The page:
why is then you become like a local mongoose met with a cobra – when someone criticises RW´s person and his inablities in term of bringing the opposition together ? How many more years UNPers would take to get united to fight all undemocratic actions of the rulers ? In a democracy, both President and opposition leader are equally responsible when it fails to safegurad the democratic values of the folks. Right at the moment – almost no human rights are respected under the most brutal regime ruled by MR.

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          Lilani, when you tried to say that CBK was not corrupt and you hold LK in high esteem is sure displaying different yard sticks to measure Corruption according to your standards. That is why I said, although I knew LK personally and CBK being a relative that they can not be exempt from blame. I went further to point that if anyone alleges corruption against RW that I will not hesitate to hold him with scorn. As for you blaming RW saying that he too is responsible for destroying Democracy, the Lawlessnes and Corruption, being the leader of the Opposition, I humbly differ. It is a case like blaming the passenger for the bad and reckless driving of the vehicle. As for your querry how long the UNP will have to wait, I believe there is no point in replacing MR to appoint another rogue from the UNP. However the next Presidential Election I believe will be the last this country has to change and if RW fails to get elected, that is the end of RW and the UNP will be open to anyone. Good Luck to all.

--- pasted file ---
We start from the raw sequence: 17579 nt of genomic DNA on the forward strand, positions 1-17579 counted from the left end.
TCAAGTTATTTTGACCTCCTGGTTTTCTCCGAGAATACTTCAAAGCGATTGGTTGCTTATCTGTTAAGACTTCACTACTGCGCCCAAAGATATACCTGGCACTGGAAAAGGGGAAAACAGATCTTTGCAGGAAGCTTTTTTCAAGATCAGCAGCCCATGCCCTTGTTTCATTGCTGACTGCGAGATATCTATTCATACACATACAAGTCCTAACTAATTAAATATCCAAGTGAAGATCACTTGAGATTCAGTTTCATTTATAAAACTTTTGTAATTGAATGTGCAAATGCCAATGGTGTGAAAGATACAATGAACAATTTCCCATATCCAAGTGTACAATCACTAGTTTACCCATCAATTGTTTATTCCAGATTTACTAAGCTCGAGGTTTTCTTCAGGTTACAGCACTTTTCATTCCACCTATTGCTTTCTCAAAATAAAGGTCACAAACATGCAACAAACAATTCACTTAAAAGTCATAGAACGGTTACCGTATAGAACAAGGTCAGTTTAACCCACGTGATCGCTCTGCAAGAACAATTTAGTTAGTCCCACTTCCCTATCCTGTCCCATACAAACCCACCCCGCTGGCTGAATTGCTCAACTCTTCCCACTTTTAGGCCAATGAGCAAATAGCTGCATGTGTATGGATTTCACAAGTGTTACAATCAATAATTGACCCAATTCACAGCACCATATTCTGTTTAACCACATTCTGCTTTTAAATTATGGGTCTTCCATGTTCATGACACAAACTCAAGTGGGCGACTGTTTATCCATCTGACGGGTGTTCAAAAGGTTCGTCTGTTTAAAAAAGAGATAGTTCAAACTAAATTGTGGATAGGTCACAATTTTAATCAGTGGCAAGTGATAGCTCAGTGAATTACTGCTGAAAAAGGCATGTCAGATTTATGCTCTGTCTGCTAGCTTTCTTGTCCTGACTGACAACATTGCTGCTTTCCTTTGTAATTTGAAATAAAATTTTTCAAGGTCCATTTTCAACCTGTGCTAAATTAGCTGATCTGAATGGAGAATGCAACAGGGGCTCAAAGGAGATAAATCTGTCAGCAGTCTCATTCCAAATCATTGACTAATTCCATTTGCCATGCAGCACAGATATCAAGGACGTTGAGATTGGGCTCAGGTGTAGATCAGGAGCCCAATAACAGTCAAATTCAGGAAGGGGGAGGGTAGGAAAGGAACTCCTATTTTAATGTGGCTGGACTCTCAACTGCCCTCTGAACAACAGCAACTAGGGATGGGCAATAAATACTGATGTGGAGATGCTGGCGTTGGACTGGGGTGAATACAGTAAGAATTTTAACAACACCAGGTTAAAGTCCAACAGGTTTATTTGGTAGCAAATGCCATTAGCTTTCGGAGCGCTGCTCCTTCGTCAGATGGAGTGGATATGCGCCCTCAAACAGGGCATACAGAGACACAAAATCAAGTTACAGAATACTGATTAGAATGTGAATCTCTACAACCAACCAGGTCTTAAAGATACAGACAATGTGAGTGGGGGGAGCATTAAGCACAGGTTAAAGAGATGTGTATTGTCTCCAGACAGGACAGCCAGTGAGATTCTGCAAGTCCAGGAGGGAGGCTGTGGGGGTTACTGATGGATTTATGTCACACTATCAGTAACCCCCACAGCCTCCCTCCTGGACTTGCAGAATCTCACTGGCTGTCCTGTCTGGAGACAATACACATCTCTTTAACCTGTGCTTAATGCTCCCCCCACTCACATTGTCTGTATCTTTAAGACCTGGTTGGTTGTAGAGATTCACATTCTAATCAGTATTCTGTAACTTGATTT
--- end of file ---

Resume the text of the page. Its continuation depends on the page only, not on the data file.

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    It’s all rhetoric isn’t it my friends ? We are charging at windmills mounted on donkeys !

    The essence of this discussion is NEVER GIVE UP.

    Keep doing the RIGHT thing in whatever way you can.

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    Considering yor color, we’ve decided to send a black van for you;)

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    Emil nice to read your well thought out journals, thanks we enjoy it and I can relate to the period you speak of though I went to the school by the sea.Some day in the near future the people will dish out the appropiate justice to the uneducated,Mafioso Rajapakse thieves.